Panama is a strong contender to become the next country to fully endorse Bitcoin. Panamanian congressman Gabriel Silva has argued that “Panama cannot be left behind,” claiming that if the country wants to be “a true technology and entrepreneurship hub,” it needs to support cryptocurrencies.


Paraguay is seeking to attract international business and investment by passing legislation that will position it as one of the most crypto-friendly countries in the region. Additionally, the country has an abundance of electricity and renewable energy to help power Bitcoin mining efforts. 


Venezuela isn’t necessarily friendly toward decentralized cryptocurrencies, yet its economic circumstances are forcing many citizens to conduct business using Bitcoin. Venezuela’s government has already launched its own centralized digital currency, the Petro. However, most Venezuelans would prefer to hold decentralized currencies like Bitcoin. Remittances are also a big part of life for many Venezuelans and crypto can help avoid the associated fees for many families. 

The country legalized crypto mining in the fall of 2020 but with a caveat: miners must operate as part of a national digital mining pool. A growing number of people and businesses in Venezuela are accepting Bitcoin due to high inflation and a strained economy. 

Anti-Crypto Countries in Latin America

There are, of course, Latin American countries that don’t share the same enthusiasm for Bitcoin and other cryptocurrencies. Keep in mind, however, that regulations and policies for blockchain and crypto are constantly evolving. What holds true today may not tomorrow. 


Bolivia is the only country in Latin America that has fully banned Bitcoin and all cryptocurrencies in order to protect its sovereign currency and dissuade citizens from taking risks in the volatile crypto market.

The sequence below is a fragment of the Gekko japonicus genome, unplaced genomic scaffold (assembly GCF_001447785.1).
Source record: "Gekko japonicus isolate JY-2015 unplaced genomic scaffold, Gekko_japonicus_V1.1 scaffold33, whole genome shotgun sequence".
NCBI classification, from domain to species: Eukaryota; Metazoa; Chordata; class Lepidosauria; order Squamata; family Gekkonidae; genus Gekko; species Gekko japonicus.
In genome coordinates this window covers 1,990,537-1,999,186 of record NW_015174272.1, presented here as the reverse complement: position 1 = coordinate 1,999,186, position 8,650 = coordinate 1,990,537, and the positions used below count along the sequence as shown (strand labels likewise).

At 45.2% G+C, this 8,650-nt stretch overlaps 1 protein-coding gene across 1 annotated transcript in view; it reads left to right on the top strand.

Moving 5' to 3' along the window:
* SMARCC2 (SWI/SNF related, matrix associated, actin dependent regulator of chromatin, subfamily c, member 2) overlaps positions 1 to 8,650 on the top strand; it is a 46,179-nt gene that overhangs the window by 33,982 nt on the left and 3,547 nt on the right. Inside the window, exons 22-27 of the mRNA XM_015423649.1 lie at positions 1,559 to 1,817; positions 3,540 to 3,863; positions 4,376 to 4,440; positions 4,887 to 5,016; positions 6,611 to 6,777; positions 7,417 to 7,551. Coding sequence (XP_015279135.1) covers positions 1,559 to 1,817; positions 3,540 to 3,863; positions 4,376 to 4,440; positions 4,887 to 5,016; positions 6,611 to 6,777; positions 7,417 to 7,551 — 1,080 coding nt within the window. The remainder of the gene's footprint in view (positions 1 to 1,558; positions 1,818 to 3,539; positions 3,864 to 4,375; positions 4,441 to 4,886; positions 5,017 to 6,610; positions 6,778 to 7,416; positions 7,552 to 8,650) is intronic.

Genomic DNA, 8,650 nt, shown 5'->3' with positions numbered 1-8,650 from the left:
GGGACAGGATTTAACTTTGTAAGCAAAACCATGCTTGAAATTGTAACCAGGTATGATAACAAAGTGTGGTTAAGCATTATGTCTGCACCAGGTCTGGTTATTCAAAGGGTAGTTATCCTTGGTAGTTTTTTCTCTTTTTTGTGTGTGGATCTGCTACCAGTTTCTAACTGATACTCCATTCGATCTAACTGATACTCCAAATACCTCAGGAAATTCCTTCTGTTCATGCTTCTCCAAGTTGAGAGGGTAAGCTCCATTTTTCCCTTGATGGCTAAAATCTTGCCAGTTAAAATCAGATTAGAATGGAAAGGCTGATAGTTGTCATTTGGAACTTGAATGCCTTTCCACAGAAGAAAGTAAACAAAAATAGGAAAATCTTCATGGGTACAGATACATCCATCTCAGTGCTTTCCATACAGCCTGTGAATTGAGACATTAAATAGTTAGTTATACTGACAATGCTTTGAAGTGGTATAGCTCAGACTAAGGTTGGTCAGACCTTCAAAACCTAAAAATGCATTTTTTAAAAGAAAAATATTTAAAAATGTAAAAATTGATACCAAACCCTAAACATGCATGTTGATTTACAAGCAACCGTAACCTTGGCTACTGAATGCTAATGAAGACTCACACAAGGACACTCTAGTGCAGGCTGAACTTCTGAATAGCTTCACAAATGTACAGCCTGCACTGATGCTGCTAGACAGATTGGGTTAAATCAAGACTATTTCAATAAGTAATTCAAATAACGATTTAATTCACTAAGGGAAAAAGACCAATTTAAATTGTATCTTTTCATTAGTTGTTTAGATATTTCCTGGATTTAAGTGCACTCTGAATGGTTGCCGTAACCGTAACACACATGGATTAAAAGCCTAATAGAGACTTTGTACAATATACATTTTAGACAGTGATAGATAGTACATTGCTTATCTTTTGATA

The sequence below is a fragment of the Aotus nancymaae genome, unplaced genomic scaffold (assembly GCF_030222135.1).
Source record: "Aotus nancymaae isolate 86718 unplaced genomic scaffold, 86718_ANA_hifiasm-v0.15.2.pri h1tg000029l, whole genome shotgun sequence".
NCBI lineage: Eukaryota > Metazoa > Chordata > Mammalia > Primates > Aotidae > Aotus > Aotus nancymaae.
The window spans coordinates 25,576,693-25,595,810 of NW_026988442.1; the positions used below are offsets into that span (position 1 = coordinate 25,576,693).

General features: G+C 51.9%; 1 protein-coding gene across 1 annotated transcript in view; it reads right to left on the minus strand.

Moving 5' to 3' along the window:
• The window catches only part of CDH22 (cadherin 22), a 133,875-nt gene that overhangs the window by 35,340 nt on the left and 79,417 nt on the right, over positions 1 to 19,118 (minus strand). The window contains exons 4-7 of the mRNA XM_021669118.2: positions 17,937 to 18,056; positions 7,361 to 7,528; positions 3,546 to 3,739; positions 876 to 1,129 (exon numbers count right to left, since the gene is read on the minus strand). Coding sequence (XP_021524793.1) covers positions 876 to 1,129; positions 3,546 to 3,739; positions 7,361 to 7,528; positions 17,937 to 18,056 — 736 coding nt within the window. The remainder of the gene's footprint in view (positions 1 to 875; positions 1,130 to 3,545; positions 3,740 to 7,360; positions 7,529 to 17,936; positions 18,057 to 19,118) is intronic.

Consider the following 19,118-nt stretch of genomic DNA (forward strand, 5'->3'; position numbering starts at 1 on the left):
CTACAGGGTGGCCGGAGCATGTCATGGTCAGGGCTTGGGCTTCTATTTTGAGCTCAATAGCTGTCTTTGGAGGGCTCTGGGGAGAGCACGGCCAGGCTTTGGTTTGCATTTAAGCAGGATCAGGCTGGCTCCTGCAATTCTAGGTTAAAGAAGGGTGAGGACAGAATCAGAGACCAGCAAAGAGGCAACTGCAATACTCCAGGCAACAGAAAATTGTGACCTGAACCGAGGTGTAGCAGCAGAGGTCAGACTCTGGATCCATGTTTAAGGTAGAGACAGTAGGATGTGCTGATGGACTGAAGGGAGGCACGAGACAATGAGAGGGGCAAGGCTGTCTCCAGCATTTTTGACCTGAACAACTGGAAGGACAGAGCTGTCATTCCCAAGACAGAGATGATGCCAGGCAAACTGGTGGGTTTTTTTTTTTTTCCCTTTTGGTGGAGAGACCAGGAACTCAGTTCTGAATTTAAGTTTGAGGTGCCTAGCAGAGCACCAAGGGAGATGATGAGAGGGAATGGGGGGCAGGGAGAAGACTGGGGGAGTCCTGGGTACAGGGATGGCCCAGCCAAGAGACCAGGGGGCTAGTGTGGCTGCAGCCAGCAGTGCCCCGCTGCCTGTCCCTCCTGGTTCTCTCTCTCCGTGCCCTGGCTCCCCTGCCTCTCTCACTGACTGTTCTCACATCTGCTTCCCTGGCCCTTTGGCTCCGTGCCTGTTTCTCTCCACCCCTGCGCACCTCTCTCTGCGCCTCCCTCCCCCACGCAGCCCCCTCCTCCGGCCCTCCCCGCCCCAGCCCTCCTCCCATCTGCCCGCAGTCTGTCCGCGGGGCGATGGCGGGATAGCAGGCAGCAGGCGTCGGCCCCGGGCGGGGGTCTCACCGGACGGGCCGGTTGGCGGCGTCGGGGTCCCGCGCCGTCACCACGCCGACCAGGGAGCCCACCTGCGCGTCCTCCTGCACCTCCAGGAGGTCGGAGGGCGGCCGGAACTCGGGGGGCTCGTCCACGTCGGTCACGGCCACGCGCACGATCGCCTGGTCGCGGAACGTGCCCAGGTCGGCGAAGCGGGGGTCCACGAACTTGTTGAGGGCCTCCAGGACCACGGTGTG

Although Ecuador doesn’t expressly forbid crypto trading like Bolivia, the country is adamant about barring Bitcoin as legal tender for goods and services. The government has also repeatedly warned citizens that cryptocurrencies are highly speculative and are not a safe investment. 

Crypto Exchange Laws in Latin America

Crypto exchange laws are different for every country on the continent and some countries have not yet specified any laws regarding digital currency trading or exchanges. This lack of organized regulation has made some countries in the region an attractive option for new companies looking to set themselves up as either centralized or decentralized exchanges (DEXes). 
Most countries in Latin America recognize crypto as an asset class but not as legal tender. Countries like Mexico regulate crypto exchanges and demand anti-money laundering (AML) compliance from crypto firms through various registration and reporting requirements.

Mexico’s Bitso crypto exchange bills itself as the first fully regulated exchange in Latin America. It is overseen by the Gibraltar Financial Services Commission.

How To Find Out About Crypto Laws in Any Country 

With some research, you will be able to find the legal framework for crypto in any country. Government websites will inform you about the legal status of digital asset ownership and trading, relevant regulations, tax obligations, mining laws, and more.